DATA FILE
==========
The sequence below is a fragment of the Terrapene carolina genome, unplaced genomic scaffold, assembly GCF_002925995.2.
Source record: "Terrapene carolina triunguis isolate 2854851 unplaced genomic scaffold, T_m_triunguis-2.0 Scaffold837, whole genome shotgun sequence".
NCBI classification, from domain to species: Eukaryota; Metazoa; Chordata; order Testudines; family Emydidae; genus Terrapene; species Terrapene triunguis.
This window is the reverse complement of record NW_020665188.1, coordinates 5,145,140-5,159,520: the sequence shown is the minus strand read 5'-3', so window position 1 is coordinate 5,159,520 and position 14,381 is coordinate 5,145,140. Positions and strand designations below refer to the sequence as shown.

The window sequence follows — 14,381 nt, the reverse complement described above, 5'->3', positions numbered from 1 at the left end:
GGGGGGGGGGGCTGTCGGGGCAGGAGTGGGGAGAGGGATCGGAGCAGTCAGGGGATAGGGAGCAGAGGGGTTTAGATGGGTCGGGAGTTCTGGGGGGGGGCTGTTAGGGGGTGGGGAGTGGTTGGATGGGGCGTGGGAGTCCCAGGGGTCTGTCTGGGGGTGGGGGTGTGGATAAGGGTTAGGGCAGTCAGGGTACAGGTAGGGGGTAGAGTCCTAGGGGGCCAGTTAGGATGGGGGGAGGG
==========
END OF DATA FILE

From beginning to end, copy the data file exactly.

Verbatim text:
The sequence below is a fragment of the Terrapene carolina genome, unplaced genomic scaffold, assembly GCF_002925995.2.
Source record: "Terrapene carolina triunguis isolate 2854851 unplaced genomic scaffold, T_m_triunguis-2.0 Scaffold837, whole genome shotgun sequence".
NCBI classification, from domain to species: Eukaryota; Metazoa; Chordata; order Testudines; family Emydidae; genus Terrapene; species Terrapene triunguis.
This window is the reverse complement of record NW_020665188.1, coordinates 5,145,140-5,159,520: the sequence shown is the minus strand read 5'-3', so window position 1 is coordinate 5,159,520 and position 14,381 is coordinate 5,145,140. Positions and strand designations below refer to the sequence as shown.

The window sequence follows — 14,381 nt, the reverse complement described above, 5'->3', positions numbered from 1 at the left end:
GGGGGGGGGGGCTGTCGGGGCAGGAGTGGGGAGAGGGATCGGAGCAGTCAGGGGATAGGGAGCAGAGGGGTTTAGATGGGTCGGGAGTTCTGGGGGGGGGCTGTTAGGGGGTGGGGAGTGGTTGGATGGGGCGTGGGAGTCCCAGGGGTCTGTCTGGGGGTGGGGGTGTGGATAAGGGTTAGGGCAGTCAGGGTACAGGTAGGGGGTAGAGTCCTAGGGGGCCAGTTAGGATGGGGGGAGGG